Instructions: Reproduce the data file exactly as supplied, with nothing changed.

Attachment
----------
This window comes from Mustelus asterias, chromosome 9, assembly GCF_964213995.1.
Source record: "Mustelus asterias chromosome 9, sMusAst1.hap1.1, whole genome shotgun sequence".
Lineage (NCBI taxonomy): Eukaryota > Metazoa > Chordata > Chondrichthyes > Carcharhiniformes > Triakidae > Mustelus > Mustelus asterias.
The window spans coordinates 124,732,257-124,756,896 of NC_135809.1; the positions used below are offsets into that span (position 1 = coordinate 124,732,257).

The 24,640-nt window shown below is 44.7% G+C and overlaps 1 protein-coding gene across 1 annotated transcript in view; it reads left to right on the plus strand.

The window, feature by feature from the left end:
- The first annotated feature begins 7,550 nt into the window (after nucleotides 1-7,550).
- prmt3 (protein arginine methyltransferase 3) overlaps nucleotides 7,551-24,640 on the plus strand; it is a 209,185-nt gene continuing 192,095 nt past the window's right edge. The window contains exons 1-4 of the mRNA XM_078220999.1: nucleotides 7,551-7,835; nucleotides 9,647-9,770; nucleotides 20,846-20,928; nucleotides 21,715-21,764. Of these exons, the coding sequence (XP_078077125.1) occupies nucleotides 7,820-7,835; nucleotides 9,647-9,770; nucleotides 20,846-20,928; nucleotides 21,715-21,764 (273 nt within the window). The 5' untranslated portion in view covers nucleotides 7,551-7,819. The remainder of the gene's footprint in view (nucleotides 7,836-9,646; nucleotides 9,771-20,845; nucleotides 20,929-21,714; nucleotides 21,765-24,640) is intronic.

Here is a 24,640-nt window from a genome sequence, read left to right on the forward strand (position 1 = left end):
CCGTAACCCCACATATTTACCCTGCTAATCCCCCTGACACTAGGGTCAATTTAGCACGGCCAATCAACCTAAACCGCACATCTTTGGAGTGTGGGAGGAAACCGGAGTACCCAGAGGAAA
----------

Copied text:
This window comes from Mustelus asterias, chromosome 9, assembly GCF_964213995.1.
Source record: "Mustelus asterias chromosome 9, sMusAst1.hap1.1, whole genome shotgun sequence".
Lineage (NCBI taxonomy): Eukaryota > Metazoa > Chordata > Chondrichthyes > Carcharhiniformes > Triakidae > Mustelus > Mustelus asterias.
The window spans coordinates 124,732,257-124,756,896 of NC_135809.1; the positions used below are offsets into that span (position 1 = coordinate 124,732,257).

The 24,640-nt window shown below is 44.7% G+C and overlaps 1 protein-coding gene across 1 annotated transcript in view; it reads left to right on the plus strand.

The window, feature by feature from the left end:
- The first annotated feature begins 7,550 nt into the window (after nucleotides 1-7,550).
- prmt3 (protein arginine methyltransferase 3) overlaps nucleotides 7,551-24,640 on the plus strand; it is a 209,185-nt gene continuing 192,095 nt past the window's right edge. The window contains exons 1-4 of the mRNA XM_078220999.1: nucleotides 7,551-7,835; nucleotides 9,647-9,770; nucleotides 20,846-20,928; nucleotides 21,715-21,764. Of these exons, the coding sequence (XP_078077125.1) occupies nucleotides 7,820-7,835; nucleotides 9,647-9,770; nucleotides 20,846-20,928; nucleotides 21,715-21,764 (273 nt within the window). The 5' untranslated portion in view covers nucleotides 7,551-7,819. The remainder of the gene's footprint in view (nucleotides 7,836-9,646; nucleotides 9,771-20,845; nucleotides 20,929-21,714; nucleotides 21,765-24,640) is intronic.

Here is a 24,640-nt window from a genome sequence, read left to right on the forward strand (position 1 = left end):
CCGTAACCCCACATATTTACCCTGCTAATCCCCCTGACACTAGGGTCAATTTAGCACGGCCAATCAACCTAAACCGCACATCTTTGGAGTGTGGGAGGAAACCGGAGTACCCAGAGGAAA